06.26.12

11 Wacky Supreme Court Facts: Frozen-Yogurt Justice, Scalia and Ginsburg Friendship, & More

There’s so much more to the high court than their rulings. From the Scalia and Ginsburg opera dates to Breyer’s poor coffee pouring skills, read about the storylines that could dominate Supreme Court TV.

It’s not all heavy rulings on immigrationjuvenile sentences, and the upcoming health-care opinion, there’s also some personality underneath those robes. From Elena Kagan’s nickname as the “frozen-yogurt justice” to the white quill pens the court receives daily, here are 11 things you didn’t know about the court of the last resort.

1. The court has its own police force: the Supreme Court police. The force includes 125 officers and seven distinct units, which work together to maintain order and keep the Justices’ wild parties from getting too out of hand. Take note, Secret Service.

2. Justices Antonin Scalia and Ruth Bader Ginsburg, though they differ in their judicial opinions, are good friends and often go to the opera together. The two even appeared onstage as party guests in Ariadne auf Naxos. Perhaps this could be the beginning of secondary careers as opera stars?

3. Justice Elena Kagan is responsible for the installation of the first frozen- yogurt machine in the Supreme Court cafeteria. She claims she will be remembered as the “frozen-yogurt justice” for bringing the traditionalist canteen into the 21st century.

4. The late chief justice William Rehnquist, inspired by a production of Gilbert and Sullivan's operetta Iolanthe, wore four gold stripes on each sleeve of his robe.

5. The top floor of the Supreme Court building houses a gym, including a basketball court dubbed "the highest court in the land." Chief Justice John Roberts probably has a killer hook shot.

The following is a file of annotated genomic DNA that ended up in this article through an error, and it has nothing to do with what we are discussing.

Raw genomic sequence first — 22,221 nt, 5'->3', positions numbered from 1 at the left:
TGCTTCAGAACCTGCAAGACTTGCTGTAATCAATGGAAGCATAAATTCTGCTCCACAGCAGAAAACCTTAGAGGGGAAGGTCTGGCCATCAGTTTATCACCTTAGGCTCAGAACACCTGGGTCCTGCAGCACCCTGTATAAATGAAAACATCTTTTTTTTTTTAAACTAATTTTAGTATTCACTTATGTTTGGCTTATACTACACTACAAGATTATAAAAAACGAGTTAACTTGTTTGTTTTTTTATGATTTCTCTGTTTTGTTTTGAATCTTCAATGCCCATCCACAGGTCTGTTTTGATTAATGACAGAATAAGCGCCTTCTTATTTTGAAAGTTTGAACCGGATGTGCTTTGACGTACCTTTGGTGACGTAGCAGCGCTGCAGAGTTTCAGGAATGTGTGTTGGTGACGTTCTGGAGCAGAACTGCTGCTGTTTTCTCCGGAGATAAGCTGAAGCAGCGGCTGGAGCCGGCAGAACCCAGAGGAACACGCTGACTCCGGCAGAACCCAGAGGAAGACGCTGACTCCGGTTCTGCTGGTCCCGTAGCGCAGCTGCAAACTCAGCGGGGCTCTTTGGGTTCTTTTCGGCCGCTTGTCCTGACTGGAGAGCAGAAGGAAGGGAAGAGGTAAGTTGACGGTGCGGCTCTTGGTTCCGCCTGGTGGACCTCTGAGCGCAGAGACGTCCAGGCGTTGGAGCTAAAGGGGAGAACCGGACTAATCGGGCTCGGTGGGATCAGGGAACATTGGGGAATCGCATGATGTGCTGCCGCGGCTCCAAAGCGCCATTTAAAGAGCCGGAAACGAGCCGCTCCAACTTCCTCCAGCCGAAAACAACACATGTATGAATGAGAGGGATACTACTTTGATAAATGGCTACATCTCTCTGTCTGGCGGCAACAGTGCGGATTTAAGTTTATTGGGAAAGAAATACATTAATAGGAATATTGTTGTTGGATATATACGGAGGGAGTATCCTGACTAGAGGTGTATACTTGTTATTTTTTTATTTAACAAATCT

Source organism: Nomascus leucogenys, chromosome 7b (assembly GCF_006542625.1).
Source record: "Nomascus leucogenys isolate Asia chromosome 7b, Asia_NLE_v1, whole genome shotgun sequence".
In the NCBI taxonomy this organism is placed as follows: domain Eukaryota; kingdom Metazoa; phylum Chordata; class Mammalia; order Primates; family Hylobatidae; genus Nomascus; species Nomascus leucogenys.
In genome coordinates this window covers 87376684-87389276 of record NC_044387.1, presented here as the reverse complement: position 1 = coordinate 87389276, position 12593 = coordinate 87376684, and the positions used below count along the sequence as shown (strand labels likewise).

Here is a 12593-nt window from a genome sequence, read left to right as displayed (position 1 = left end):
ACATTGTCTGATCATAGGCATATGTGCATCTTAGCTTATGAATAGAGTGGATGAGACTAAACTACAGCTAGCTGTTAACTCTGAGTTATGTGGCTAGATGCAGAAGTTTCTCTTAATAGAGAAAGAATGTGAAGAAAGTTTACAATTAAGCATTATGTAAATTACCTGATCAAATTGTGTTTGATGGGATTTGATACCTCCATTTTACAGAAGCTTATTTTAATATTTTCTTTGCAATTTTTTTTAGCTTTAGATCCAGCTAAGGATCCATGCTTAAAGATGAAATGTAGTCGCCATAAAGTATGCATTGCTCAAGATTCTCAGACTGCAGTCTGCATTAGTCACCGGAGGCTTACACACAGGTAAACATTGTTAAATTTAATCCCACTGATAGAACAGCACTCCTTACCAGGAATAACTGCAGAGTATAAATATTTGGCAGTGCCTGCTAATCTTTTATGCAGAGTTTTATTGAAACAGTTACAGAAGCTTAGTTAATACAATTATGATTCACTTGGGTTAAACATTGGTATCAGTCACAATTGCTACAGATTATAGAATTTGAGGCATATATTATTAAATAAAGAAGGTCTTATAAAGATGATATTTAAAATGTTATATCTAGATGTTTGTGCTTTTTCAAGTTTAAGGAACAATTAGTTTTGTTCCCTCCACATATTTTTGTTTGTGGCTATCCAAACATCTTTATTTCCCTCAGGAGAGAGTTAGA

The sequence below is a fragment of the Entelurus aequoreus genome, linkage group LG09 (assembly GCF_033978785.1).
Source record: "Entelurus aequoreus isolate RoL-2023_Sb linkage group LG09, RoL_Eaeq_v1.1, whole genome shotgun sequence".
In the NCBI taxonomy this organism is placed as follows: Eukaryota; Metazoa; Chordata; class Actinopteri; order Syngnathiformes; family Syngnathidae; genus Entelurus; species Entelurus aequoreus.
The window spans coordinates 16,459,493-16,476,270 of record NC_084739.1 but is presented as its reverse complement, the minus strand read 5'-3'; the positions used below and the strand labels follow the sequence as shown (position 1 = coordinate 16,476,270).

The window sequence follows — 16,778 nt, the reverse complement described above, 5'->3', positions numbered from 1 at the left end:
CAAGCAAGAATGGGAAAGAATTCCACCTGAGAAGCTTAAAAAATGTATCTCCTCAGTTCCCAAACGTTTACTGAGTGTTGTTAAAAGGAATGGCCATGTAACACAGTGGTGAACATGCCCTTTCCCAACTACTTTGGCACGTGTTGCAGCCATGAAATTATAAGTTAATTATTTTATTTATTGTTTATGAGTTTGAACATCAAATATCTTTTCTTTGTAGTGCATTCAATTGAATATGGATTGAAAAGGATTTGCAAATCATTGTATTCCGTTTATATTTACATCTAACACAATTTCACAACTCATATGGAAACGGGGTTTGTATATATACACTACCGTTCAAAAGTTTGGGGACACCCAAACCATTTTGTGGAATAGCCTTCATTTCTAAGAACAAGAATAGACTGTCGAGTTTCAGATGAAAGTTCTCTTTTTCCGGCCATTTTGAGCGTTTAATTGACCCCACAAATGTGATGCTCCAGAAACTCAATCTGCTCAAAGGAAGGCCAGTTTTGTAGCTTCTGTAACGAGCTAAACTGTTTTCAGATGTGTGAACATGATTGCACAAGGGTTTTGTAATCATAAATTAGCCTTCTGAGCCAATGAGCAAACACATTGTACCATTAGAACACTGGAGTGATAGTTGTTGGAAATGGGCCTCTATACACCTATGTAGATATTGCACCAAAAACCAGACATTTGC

6. Until the Supreme Court building was finished in 1935, the court was migratory, meeting in various rooms throughout the Capitol or even in taverns and private homes when construction forced them out. No word on whether the taverns offered a Supreme Court special during the term.

7. Each day the court is in session, white quill pens are placed on the counsel desks. This tradition dates back to the early days of the court. Recipients often take the quills home as souvenirs, since the pens aren’t actually used in court.

8. There are about 10,000 cases on the Supreme Court's docket per term, of which the court delivers opinions on only about 80 to 90. After all, the justices only have so much time to contemplate heavy ethical issues before needing a frozen-yogurt break.

9. The chief justices John Marshall and Salmon P. Chase are the only justices to have appeared on U.S. currency—they were on the now-obsolete $500 and $10,000 bills, respectively. Isn’t the judiciary supposed to be the most valuable part of government?

10. A study of the 2004 Supreme Court term revealed that Scalia is the funniest of the justices, triggering 77 rounds of laughter in the term, or about one per argument. According to the study, this makes him a whopping 19 times funnier than his buddy Ginsburg.

11.  The most recent appointee to the court is in charge of taking notes, answering phones, opening the door, and pouring coffee for his or her colleagues. Toward the end of Justice Stephen Breyer’s ten-year run as coffee server, he asked Scalia, “I’ve gotten pretty good at this, haven’t I?” Scalia replied, “No, you haven’t.” Yikes. Hopefully Kagan’s pouring skills are better than Breyer’s.